I decided to make the diary the main character of my film, bookending the film not with events from Anne’s life, but with Otto’s interaction with the diary.

I had a hard time deciding how to begin the film. I wanted to write a scene that would captivate the viewer, while remaining faithful to the opening pages of the diary. My sister suggested that I start with Otto’s purchase of the diary. This idea captivated me.

I had already decided to end the film with Otto reading the diary, as this image of Otto as simply a father, rather than a historical figure, captivated me. In this scene, we watch as the diary opens Otto’s eyes to the daughter he loved, but the daughter he may have never fully known. Throughout the screenplay, not only in the opening and closing scenes, I attempted to keep the audience’s focus on the contents of the diary. I wanted the film to only cover events that Anne would have seen or could have seen. That meant that all scenes occur at the Frank’s apartment, at the Jewish Lyceum, in the Secret Annex, or in the offices of the Opekta Company. Previous adaptations, especially the 2001 movie, show scenes at the houses of Anne’s friends during the war or update the audience on war happenings through footage of the front line or historical events that Anne would only have heard about through the radio. Even the 1959 film, which attempts to limit itself to events in the annex, declining to show much of Anne’s life before hiding, uses establishing shots outside of the house. I want the viewer to get a sense of Anne’s life cooped up without access to nature. The only establishing shots I wrote into my screenplay occur through the attic window, which is all Anne would have seen of the outside world. Even conversations between other characters occur with Anne in earshot, save for a few montage sequences where the inhabitants of the Annex are spread throughout the several rooms.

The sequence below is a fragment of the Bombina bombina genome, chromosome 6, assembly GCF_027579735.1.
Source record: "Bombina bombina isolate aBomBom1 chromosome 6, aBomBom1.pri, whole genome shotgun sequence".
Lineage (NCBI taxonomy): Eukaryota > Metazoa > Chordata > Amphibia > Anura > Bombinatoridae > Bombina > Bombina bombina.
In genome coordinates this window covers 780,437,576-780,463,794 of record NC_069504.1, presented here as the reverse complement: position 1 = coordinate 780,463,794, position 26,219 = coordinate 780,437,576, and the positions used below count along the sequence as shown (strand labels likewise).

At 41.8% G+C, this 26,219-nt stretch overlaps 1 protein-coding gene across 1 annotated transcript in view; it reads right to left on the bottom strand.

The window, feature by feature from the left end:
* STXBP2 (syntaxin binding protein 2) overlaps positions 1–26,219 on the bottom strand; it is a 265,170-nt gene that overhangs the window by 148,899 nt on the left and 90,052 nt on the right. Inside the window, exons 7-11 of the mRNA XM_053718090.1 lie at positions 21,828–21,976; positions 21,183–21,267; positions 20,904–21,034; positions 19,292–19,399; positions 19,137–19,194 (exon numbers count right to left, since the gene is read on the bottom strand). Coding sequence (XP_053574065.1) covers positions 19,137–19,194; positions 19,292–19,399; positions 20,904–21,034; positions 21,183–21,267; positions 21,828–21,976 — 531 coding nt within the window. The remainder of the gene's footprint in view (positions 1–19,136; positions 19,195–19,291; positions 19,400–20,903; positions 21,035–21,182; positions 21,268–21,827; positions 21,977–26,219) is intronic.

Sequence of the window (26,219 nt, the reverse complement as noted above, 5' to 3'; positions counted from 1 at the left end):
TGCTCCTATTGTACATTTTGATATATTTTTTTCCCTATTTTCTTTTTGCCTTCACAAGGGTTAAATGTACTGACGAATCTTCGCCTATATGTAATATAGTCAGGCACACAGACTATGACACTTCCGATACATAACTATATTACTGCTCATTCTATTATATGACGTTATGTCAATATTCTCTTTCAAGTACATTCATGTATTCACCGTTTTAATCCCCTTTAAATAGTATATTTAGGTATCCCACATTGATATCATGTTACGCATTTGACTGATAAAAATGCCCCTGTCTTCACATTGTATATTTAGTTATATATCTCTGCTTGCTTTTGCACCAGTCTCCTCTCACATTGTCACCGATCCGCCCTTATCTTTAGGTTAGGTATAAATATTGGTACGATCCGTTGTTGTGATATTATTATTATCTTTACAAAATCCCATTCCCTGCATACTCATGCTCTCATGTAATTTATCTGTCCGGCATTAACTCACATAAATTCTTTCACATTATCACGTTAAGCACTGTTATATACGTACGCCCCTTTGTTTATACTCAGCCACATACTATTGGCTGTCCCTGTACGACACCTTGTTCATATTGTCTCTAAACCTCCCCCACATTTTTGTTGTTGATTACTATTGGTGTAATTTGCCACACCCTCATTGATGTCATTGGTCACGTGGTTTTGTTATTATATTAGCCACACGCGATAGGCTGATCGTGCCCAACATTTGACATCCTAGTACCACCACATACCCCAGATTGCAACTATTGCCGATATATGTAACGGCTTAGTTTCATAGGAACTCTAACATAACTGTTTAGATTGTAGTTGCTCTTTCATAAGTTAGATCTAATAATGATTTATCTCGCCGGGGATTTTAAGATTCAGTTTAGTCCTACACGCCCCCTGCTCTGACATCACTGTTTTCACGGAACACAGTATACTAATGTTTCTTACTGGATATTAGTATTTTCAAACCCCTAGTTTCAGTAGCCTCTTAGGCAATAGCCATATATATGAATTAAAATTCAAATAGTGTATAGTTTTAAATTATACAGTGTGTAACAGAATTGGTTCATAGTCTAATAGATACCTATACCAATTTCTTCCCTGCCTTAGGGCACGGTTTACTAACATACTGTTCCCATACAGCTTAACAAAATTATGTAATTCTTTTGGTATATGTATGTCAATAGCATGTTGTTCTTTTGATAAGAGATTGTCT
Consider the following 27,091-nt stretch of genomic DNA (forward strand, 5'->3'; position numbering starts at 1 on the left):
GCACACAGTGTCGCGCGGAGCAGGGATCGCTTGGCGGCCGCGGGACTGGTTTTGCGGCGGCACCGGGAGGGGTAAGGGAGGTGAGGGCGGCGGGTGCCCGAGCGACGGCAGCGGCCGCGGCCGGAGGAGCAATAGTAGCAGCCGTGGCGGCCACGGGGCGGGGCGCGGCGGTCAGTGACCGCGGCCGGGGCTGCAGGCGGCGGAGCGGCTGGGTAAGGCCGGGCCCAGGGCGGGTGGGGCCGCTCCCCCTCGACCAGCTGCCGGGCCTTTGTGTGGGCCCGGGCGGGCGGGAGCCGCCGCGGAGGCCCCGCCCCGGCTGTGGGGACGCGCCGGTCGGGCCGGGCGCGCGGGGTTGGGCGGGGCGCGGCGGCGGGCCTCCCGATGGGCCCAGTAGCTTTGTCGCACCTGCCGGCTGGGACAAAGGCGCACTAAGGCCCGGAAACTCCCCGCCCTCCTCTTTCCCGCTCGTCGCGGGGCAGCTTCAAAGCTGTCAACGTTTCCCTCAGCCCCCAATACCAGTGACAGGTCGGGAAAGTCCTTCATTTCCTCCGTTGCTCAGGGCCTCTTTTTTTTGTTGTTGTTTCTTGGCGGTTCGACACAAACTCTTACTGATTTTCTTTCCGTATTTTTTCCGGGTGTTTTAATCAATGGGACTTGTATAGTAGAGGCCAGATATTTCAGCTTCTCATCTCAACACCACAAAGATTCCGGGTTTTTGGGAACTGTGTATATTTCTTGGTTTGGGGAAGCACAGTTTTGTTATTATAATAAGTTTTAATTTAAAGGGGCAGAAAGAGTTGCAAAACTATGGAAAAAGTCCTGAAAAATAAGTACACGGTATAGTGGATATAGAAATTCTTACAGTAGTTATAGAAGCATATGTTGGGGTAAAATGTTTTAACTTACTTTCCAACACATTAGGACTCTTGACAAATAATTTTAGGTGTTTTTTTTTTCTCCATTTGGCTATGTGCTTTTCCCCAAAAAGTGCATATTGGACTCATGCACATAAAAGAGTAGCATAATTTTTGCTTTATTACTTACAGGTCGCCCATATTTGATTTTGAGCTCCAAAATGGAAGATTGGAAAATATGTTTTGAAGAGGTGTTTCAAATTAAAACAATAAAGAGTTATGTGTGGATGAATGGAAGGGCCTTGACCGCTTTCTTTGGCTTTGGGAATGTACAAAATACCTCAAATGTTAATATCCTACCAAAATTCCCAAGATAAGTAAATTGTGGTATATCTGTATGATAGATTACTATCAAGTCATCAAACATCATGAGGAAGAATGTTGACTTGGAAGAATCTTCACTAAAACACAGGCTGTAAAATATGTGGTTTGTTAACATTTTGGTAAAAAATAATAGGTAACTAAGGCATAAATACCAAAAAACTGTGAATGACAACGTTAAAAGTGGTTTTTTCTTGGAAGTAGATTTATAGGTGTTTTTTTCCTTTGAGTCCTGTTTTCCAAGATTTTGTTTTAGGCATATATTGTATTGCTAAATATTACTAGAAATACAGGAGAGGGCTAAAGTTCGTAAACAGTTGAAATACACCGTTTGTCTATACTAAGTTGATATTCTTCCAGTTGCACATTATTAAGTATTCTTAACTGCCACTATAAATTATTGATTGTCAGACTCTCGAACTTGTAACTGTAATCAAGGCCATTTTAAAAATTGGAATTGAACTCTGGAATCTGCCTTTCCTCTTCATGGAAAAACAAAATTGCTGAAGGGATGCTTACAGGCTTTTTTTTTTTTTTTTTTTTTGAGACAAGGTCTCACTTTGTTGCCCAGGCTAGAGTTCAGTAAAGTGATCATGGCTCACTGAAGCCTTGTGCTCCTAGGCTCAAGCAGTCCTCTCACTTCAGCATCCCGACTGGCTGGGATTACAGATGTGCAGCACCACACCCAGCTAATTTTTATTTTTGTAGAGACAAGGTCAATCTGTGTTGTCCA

The main way I chose to deviate from following the content of the diary as closely as possible was by not including Anne’s actual words through voiceover narration as the 2009 miniseries did. Instead, I had Anne do much of the self reflection that occurs on paper in the diary by talking to other characters, mostly Margot or Peter. Although these conversations did not always occur, it would not be unlike Anne to have discussed important things with Margot or Peter, her two closest friends in the annex (although her feelings for both of them waxed and waned). I deliberately stayed away from voiceover narration because it often causes a film to tell, not show, what has happened, creating a more tedious viewing experience. The 2009 miniseries made this mistake. However, even as I refrained from writing too many scenes where Anne pours her heart out to her diary and her diary only, I attempted to include Anne’s exact words and anecdotes from her diary entries in several scenes in the screenplay.

While I cannot claim to have improved upon the films that I watched, or to have done any service or disservice to Anne’s memory, I hope that my adaptation could provide a window into so-called rooms of the Secret Annex previously uncovered or ignored, so to speak.